Well, sure.  That was in Act One.  But, before we romanticize the optimism of the revolution, let’s not forget that Thomas Paine had to publish his famous pamphlet encouraging American independence anonymously (see Aaron Burr’s advice to Hamilton, above). The threat was real.

How lucky?  Today, as we read the hard, frightening, depressing news of today and listen to each other talk about it, there are growing fears lurking in our future:
•   The news media, long the principal vehicle for ensuring an informed electorate, is threatened with access limitations and credibility challenges,
•   Long-held American foreign-policy positions and international alliances are now in doubt, apparently without the careful study and decision-making processes we have come to expect,
•   The conclusions of science, long held to be the bedrock of our understanding and the foundation of our policy decisions, are being devalued by those taking the reins of power,
•   Progress in securing the safety net for retirement income and health care is threatened,
•   Human rights, regarding race, gender, and national origin are being weakened by those who seem to have forgotten our long struggle to eliminate discrimination and inequality of all kinds,
•   The long-held bipartisan goal of reducing the nuclear danger is now threatened by new leadership that speaks of pursuing a new arms race,
•   The goal of government, to support the well-being of all Americans, is now called into question by those who are lining up to run our government for the benefit of the few.

Optimism, Hope in 2017?
In my own fear of what lies ahead, I am reminded to be confident, but patient – in words that Dr. Martin Luther King, Jr. borrowed from a sermon delivered in 1853 by an abolitionist named Theodore Parker, who borrowed it from others before him:

“The arc of the moral universe is long,
but it bends toward justice.”

But patience, while necessary, is not sufficient.  Success — as illustrated by Hamilton, Parker, King, and others — is reserved for those who work actively to bend that arc.  Those words were used, not at the end of successful struggles but at the beginning of hard times, when success seemed unlikely.  Even when we think we’ve made progress, we do not always complete that progress without the inevitable detours.  If I try to replicate the optimism of the American revolution, in the face of likely defeat; or try to emulate the hope of abolitionists, in the face bitter compromise; or support the efforts of those pursuing justice, in the face of bigotry; I conclude that 2016 must be considered a detour.  It doesn’t have to be a reversal of our progress or an abandonment of the path we thought we were pursuing.  We can make it into a detour – but we need to find our way back to that path.  The administration of Donald J. Trump is not the end of this story nor the name of a new path to the future; it must be identified as the name of a detour.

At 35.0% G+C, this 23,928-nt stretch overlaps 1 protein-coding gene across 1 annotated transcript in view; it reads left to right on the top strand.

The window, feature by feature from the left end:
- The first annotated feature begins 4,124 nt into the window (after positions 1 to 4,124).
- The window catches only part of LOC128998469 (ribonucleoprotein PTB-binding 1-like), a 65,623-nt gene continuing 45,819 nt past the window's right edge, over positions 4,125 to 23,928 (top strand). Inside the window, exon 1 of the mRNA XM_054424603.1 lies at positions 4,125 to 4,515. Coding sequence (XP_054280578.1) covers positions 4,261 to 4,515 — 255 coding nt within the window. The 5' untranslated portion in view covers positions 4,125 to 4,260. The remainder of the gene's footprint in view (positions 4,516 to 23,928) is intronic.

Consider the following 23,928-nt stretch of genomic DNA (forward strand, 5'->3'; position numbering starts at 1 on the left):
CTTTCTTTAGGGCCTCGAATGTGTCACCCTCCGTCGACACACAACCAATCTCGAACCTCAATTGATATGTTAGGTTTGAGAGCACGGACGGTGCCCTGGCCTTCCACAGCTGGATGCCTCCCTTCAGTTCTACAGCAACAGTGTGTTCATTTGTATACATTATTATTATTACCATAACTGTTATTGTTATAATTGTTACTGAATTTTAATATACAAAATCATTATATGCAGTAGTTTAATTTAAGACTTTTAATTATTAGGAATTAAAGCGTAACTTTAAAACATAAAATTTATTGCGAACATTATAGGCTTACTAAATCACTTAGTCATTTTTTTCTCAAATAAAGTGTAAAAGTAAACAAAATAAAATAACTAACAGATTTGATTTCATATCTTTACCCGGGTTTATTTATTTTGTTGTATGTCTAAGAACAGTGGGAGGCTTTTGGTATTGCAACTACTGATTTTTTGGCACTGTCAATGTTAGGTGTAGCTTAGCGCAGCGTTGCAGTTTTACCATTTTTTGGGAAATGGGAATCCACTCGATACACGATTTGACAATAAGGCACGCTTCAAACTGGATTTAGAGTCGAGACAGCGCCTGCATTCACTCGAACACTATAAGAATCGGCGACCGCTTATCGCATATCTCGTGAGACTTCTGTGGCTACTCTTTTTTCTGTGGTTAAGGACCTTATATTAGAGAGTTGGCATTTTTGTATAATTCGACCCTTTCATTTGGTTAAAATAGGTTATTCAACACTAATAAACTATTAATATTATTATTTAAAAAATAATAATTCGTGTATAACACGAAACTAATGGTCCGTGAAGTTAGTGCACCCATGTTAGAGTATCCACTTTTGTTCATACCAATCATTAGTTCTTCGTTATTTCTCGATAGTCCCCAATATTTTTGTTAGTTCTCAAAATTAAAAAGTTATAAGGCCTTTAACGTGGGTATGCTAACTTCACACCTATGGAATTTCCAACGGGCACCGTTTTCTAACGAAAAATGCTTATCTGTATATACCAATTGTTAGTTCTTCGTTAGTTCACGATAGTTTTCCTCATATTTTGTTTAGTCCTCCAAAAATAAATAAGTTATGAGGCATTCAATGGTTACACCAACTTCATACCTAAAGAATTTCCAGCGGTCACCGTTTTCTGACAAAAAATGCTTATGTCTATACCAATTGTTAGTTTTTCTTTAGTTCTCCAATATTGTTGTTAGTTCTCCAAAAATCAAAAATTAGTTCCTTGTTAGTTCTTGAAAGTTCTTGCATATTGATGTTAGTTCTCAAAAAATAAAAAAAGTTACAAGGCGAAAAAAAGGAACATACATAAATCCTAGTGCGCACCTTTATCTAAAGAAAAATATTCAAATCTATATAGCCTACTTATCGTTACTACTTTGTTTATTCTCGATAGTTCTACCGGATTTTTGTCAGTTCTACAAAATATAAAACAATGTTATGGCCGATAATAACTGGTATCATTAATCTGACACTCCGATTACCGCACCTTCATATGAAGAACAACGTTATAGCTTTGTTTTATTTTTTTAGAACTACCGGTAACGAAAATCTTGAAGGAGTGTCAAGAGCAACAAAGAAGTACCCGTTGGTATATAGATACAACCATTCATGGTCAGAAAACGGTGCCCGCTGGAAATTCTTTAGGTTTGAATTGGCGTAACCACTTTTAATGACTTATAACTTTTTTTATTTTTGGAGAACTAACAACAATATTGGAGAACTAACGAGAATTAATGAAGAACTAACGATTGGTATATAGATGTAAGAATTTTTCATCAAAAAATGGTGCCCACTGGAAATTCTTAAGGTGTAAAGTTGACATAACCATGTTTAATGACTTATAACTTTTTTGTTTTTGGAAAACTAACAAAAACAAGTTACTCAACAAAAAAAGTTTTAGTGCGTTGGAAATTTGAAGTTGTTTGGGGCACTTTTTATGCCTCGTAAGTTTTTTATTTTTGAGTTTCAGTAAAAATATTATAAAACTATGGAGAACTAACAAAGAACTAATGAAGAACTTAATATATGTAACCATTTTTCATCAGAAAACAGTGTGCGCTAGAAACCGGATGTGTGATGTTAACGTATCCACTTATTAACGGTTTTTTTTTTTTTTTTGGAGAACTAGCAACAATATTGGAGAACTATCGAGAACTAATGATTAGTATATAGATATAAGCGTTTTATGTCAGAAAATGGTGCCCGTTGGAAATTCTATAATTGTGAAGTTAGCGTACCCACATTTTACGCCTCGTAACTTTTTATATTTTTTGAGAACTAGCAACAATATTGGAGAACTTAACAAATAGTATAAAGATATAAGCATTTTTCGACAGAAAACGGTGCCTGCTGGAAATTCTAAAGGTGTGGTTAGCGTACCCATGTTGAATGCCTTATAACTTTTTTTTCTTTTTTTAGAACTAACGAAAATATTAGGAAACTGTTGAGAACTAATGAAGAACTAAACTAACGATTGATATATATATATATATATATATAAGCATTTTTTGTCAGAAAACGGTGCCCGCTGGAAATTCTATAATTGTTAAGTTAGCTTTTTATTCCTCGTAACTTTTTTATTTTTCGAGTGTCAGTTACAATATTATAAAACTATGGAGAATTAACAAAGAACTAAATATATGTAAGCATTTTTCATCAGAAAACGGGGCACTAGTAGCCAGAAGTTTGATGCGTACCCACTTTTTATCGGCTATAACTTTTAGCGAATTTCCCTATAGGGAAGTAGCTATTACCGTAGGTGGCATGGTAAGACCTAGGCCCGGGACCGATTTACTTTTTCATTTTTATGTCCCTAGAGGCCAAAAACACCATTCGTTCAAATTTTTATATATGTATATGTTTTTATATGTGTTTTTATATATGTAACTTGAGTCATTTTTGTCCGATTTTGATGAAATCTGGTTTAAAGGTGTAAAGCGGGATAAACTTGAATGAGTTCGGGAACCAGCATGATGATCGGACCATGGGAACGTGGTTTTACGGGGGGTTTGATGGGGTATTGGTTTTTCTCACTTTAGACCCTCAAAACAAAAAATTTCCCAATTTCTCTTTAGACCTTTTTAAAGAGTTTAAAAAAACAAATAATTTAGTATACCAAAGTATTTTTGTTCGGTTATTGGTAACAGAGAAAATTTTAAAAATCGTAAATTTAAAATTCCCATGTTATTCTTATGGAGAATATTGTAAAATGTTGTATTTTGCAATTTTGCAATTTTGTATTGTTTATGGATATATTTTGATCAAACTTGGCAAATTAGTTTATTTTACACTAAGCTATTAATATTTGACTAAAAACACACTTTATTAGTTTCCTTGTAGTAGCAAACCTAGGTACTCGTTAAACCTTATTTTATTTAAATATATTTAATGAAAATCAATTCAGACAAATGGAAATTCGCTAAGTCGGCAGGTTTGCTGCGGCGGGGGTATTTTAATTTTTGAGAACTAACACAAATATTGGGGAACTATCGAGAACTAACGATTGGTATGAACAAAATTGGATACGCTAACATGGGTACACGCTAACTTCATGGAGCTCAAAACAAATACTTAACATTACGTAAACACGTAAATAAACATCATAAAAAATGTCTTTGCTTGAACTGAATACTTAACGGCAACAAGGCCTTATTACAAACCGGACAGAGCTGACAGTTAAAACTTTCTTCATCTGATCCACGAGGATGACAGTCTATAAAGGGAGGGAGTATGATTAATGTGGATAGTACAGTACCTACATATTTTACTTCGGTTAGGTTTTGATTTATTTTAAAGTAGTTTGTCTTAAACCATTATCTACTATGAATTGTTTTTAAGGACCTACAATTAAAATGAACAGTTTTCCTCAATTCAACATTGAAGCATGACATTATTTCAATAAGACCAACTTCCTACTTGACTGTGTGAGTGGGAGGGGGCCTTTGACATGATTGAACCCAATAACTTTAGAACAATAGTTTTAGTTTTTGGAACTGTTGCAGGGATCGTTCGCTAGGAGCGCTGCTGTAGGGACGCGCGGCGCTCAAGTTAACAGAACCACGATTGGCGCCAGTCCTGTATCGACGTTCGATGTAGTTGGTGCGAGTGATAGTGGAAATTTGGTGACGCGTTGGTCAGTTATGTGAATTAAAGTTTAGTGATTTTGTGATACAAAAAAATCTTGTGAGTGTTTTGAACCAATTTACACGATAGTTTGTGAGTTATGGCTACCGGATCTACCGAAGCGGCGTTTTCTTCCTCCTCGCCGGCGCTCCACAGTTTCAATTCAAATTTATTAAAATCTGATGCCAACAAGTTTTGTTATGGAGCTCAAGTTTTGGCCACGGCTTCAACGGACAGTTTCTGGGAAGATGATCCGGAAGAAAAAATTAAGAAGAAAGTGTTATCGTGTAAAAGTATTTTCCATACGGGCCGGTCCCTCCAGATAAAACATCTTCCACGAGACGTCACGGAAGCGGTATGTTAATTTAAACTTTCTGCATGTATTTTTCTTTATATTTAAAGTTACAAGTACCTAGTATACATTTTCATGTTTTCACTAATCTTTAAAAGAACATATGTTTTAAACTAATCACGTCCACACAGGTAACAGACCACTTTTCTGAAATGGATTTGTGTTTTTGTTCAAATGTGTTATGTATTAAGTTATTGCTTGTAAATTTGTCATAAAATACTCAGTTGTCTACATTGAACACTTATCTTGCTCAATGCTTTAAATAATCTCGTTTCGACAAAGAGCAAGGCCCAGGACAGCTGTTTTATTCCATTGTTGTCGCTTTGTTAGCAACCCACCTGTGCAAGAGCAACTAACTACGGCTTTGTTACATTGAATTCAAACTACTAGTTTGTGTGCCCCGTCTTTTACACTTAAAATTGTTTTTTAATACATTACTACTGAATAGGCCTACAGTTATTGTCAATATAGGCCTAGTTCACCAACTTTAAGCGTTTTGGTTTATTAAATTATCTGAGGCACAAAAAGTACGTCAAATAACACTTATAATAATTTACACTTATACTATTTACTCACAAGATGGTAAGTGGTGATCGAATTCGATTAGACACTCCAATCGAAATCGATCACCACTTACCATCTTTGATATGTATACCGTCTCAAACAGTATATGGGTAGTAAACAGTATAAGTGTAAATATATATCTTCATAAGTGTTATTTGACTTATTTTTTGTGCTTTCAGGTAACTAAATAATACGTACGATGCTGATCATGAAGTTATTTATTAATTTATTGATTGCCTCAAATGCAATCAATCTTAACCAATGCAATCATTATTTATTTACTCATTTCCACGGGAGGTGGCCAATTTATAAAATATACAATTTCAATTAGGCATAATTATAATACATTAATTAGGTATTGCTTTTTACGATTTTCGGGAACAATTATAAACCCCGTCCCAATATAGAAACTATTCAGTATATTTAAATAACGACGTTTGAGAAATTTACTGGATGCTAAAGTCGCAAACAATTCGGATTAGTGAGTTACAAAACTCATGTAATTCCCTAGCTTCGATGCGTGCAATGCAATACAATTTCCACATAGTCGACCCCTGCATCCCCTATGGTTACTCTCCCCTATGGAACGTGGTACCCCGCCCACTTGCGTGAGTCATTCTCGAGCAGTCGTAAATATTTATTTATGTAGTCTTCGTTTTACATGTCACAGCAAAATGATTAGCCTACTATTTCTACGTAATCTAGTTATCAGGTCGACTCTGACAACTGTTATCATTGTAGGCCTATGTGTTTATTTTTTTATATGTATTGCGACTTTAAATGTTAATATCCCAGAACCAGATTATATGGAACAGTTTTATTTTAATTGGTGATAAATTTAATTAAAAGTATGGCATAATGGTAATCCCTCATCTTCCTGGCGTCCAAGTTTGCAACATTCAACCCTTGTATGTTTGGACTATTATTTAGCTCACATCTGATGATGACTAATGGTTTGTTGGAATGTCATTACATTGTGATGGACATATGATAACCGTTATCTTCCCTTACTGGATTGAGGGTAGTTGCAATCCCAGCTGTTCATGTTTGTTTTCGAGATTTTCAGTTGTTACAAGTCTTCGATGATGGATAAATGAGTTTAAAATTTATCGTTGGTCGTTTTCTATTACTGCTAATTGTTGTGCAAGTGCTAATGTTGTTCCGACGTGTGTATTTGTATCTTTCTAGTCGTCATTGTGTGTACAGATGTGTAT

OK, I apologize.  I thought I could avoid using his name, but I decided that we must name the challenge if we are going to defeat it.  We must not speak of Trump like Voldemort (“He-who-must-not-be-named” or “The Dark Lord”) in Harry Potter.  The ideas he represents must be faced head-on, opposed, and defeated before we get too far off the path we were on and lose our way.  So, as we approach the 2017 inaugural address, let us recall the words of the first inaugural address I watched, from a time in my youth, characterized by more optimism and confidence (and patience) than we might be feeling today:

“All this will not be finished in the first one hundred days.
Nor will it be finished in the first one thousand days . . .
nor even perhaps in our lifetime on this planet.
But let us begin.”
— John F. Kennedy, January 20, 1961

So, now the real work begins.

Along with that work comes some frustration.  Those of a certain age remember marching on college campuses and engaging in political action to bring important American values into the light of day — values, among others, like these: equal justice and opportunity under the law, women’s health and reproductive rights, racial integration and civil rights, and decisions about America’s use of military force and the draft.  Those battles were successful, in their day.  The disappointment, and the reality, is that they must be fought all over again.

So, today — what will it take?

Remember: we know how to do this.
•   Some will welcome those who are not welcome, in their own communities.
•   Some will contribute time and dollars to help those who will suffer during this detour.
•   Some will join movements to influence votes.
•   Some will march, when the need arises.
•   Those with influence — teachers, lawyers, bartenders, parents, grandparents, neighborhood leaders (you know, you and me) — may find a way to encourage compassion, common sense, and unity in small places among those who will take over when we are gone.

We know how to do this.  Let’s start.  (The forces on the other side have already started.)

       “The only thing necessary for the triumph of evil is for good men to do nothing.”
— Edmund Burke (and others)                          

Click here to download a PDF of this article:     ConVivio_How_Lucky_to_be_alive_right_now

Thanks to Lauren De Vore for her Editorial advice.

One Response “How Lucky We Are …”

  1. Lewis Bell says:

    I have to say that I agree with everything you have said in this blog.